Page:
So on the last day of our holiday in the Isle of Skye, we each went off and did whatever we wanted to get done before we went home. Nikki, Joe and Ben went off to climb another mountain and Jenny just had a chill out day at the house. I had been doing a bit of research of the island and decided to go off and do a bit of a tour of the cemeteries.
I found out about this curious, little known place called St. Columba's Isle which claimed to be an ancient burial ground where several clan chiefs had been buried. Very excited and determined to find it, I mapped out my route and set off. As I was driving along, I suddenly spotted this odd little cemetery just randomly placed by the side of the road. It wasn't exactly at the side of the road, it had a field at each side of it but it caught my eye nonetheless and I immediately pulled to the side to get a closer look, I was on a cemetery tour anyway! The pictures above show this nameless place. It was really lovely how it was placed there. The majority of the headstones were quite modern and if all those people were stood where their graves are, they'd have had a wonderful view of the rolling countryside.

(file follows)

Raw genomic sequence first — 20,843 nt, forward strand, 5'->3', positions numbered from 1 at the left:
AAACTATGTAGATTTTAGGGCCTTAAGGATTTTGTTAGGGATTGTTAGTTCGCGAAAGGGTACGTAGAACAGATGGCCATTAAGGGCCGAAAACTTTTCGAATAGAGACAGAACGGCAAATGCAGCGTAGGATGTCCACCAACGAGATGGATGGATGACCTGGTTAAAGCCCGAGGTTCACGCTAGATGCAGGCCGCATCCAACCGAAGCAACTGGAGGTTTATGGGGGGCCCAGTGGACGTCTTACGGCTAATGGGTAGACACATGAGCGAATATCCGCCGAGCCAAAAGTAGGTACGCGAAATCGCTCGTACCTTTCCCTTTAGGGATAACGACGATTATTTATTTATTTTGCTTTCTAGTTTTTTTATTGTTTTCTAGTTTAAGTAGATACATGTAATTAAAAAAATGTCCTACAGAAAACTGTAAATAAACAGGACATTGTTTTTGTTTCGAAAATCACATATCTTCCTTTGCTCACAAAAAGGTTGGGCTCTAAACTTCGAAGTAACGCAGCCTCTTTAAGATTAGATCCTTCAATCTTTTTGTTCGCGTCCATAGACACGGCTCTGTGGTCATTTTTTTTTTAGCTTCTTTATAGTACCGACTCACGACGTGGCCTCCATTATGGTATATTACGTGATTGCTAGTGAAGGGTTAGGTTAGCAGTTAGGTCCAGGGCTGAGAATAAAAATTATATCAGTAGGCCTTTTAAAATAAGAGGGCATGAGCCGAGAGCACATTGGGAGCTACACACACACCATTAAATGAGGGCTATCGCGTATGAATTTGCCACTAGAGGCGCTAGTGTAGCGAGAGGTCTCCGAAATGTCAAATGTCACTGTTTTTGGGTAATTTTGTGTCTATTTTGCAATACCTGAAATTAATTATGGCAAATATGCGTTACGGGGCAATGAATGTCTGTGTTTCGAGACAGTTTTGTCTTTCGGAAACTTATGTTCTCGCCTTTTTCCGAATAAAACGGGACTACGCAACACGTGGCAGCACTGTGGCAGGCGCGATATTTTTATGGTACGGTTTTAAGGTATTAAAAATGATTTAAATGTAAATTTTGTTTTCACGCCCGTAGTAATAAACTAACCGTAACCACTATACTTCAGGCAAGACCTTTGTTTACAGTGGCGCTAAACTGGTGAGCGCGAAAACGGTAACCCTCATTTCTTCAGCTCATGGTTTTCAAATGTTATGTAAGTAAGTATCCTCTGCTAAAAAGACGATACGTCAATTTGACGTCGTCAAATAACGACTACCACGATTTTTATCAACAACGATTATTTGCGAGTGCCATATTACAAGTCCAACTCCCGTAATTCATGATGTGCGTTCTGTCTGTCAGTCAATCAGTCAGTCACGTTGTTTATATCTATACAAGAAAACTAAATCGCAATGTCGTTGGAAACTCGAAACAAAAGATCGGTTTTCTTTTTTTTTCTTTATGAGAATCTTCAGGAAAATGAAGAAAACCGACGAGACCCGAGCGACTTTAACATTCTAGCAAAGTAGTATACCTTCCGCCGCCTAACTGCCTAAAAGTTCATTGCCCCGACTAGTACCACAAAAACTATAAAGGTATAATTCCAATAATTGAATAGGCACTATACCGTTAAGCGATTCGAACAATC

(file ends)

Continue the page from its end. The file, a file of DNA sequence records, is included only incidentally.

After a few photos I continued on my journey to find the elusive St. Columba's Isle....
I found it. The strangest coincident happened when I got there too. I was crossing this rickety wooden bridge over the river to the little island where the graves are and had to stand to the side to let an old lady pass. She thanked me and passed by and then turned back. "Can I ask why you've come here?" I suppose I must have been a curious sight, a young stranger visiting such a specific burial ground. I told her about my interest in graveyards and cemeteries and how peaceful and evocative of the past they are. She smiled and proceeded to tell me how she herself is a Nicolson who is a descendent of all the dead buried here! Of all the hours of all the days I could have chosen to go, I manage to be there at the same time as the clan's family member!
It's not hard to believe it dates back to the twelfth century because of how randomly scattered the headstones and obelisks are. Some headstones were hardly even recognisable as being headstones they were so weathered.